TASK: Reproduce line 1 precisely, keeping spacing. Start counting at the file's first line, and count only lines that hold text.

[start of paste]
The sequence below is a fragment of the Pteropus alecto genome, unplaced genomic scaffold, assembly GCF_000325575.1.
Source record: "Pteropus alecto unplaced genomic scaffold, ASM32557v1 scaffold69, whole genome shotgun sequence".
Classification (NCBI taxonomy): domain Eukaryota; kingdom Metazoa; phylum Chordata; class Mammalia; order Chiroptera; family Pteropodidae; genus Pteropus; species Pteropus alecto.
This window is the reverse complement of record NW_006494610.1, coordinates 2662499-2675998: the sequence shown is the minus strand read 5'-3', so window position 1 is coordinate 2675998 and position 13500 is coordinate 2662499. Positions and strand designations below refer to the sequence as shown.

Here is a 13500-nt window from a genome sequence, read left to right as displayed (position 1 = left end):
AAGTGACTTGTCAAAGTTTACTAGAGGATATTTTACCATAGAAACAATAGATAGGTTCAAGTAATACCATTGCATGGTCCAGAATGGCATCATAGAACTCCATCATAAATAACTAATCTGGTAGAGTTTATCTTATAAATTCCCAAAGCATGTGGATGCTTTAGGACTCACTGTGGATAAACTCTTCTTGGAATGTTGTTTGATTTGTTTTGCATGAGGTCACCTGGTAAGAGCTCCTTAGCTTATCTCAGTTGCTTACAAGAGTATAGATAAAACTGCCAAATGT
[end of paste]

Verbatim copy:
The sequence below is a fragment of the Pteropus alecto genome, unplaced genomic scaffold, assembly GCF_000325575.1.